Lawmakers yesterday agreed to abolish the death penalty for several crime categories, but many insisted the death sentence for corruption remain, saying that if the crime was not punished properly, it would cause disorder in society.
|Deputy Nguyen Ba Thuyen from the southern province of Lam Dong. — Photo infonet|
Discussing the revised Penal Code at the on-going ninth National Assembly (NA) session, deputies said that the number of death penalties should be reduced and the numbers of those given amnesty increased.
The majority of the NA Committee for Justice members agreed to abolish seven out of 22 categories attracting the death penalty, including robbery, destroying important works, creating war and for war crimes.
In a talk with reporters, Nguyen Ba Thuyen from the southern province of Lam Dong, welcomed the move, saying that the abolishment showed the humanity of the revised code.
However, he disapproved the abolishment of the penalty for drug trafficking and trading. "Traffickers and traders may take advantage of this regulation to avoid the death sentence," he said.
Nguyen Thanh Binh from the southern province of Vinh Long said that war criminals should not be abolished from the list of crimes attracting the death penalty.
"This crime is especially serious which is against the human race and causes serious consequences to a region or a country," he said.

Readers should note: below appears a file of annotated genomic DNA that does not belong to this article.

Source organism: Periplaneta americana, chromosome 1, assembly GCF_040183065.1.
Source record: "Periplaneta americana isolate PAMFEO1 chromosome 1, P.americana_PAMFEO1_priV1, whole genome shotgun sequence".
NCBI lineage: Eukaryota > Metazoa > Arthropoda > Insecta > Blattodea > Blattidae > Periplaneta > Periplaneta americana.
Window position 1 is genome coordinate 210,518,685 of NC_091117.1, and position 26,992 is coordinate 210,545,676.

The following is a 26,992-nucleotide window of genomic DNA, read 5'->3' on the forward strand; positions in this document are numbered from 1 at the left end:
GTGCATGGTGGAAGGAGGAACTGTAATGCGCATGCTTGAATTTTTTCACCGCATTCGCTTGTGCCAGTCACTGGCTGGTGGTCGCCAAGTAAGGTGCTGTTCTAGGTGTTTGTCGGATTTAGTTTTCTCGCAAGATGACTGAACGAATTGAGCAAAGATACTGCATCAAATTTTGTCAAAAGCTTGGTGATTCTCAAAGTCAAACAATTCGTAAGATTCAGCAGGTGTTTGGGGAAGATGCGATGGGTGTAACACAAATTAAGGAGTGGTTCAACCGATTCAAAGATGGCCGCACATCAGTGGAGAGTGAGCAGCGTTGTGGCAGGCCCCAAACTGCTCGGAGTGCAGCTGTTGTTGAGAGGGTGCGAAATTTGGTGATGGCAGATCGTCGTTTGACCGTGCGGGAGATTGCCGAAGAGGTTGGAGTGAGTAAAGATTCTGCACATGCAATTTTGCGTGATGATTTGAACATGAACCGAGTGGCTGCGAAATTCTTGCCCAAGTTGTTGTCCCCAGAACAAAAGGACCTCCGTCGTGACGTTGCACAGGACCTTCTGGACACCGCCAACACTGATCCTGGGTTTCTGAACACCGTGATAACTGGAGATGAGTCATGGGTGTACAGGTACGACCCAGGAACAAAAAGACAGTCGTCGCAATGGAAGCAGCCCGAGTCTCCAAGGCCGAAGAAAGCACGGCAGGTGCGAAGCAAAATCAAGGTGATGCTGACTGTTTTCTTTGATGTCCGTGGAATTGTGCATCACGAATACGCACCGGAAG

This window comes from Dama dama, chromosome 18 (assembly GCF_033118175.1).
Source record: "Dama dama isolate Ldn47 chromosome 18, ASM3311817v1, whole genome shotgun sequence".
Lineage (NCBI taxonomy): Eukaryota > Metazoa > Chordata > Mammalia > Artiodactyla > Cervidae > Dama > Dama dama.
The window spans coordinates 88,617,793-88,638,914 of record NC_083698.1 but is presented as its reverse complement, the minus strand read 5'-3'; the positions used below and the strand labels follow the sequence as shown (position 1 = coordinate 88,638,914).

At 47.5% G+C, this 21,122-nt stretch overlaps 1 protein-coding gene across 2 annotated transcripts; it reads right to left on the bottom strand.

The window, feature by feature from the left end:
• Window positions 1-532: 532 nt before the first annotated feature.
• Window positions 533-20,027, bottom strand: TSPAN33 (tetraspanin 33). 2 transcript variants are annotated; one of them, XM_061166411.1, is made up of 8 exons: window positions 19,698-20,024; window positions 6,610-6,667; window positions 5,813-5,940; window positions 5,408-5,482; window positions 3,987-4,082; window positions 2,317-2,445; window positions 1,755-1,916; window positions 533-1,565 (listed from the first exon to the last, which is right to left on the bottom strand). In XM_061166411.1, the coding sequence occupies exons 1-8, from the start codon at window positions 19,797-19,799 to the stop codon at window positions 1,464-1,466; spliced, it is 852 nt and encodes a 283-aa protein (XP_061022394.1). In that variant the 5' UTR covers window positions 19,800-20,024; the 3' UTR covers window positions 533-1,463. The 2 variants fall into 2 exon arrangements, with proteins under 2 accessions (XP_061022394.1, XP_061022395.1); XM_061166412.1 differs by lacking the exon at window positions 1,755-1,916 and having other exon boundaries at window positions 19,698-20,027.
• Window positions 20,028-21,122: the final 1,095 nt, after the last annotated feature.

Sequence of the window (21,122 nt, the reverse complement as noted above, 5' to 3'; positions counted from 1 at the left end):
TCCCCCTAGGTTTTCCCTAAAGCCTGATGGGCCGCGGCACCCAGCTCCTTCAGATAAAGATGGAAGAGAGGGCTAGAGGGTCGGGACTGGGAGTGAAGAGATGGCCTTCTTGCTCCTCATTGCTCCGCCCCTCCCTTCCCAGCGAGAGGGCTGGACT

However, the Minister of Planning and Investment, Bui Quang Vinh, opposed the dropping of the crime "deliberate wrongdoing in State's economic management regulations causing serious consequences" from the death penalty list. Many deputies opposed him.
Vinh said that there should be economic measures to punish such crimes.
He argued that in some cases, the death penalty was not good as the Government could not take the illegal money and properties back. But if the law-breaker was let live, the Government would get the money returned," he said.
Vinh pleaded for a limit to the criminalisation of economic wrongdoing, saying that there should be detailed regulations for different categories.
His views faced opposition from many NA deputies who said that economic wrongdoing was corruption and it should not be tolerated.
Nguyen Thi Kha from the southern province of Tra Vinh said that she disagreed totally with the minister's opinion.
"If the law-breakers are not discovered, they will live their luxurious life into old age. Even if they are discovered, all they have to do to avoid the death penatly is to pay a sum of money. This makes the law unfair and distorted," she said.
Sharing her opinion, Nguyen Doan Khanh from the northern province of Phu Tho, who is also the Deputy Head of the Central Party Committee's Inspection Commission, said that removing economic wrongdoing from the death penalty would hamper the fight against corruption.
Do Ngoc Nien from the central province of Binh Thuan said that the abolishment of economic crimes from the death list would be unfair to others sentenced to death and created a loophole for corrupt people.
"In order to get rid of the national problem of corruption, we should have had stricter punishments. But we are going the opposite way by doing this," he said.
"We cannot trade people's trust, change justice and tolerate corruption by allowing money to replace the death sentence," he added.
A regulation not to apply the death sentence to law-breakers to those above 70 also faced opposition.
Many deputies said that many people at that ages committed serious crimes. Some were even leaders of criminal rings, they said, urging for the maintenance of the punishment on those above 70.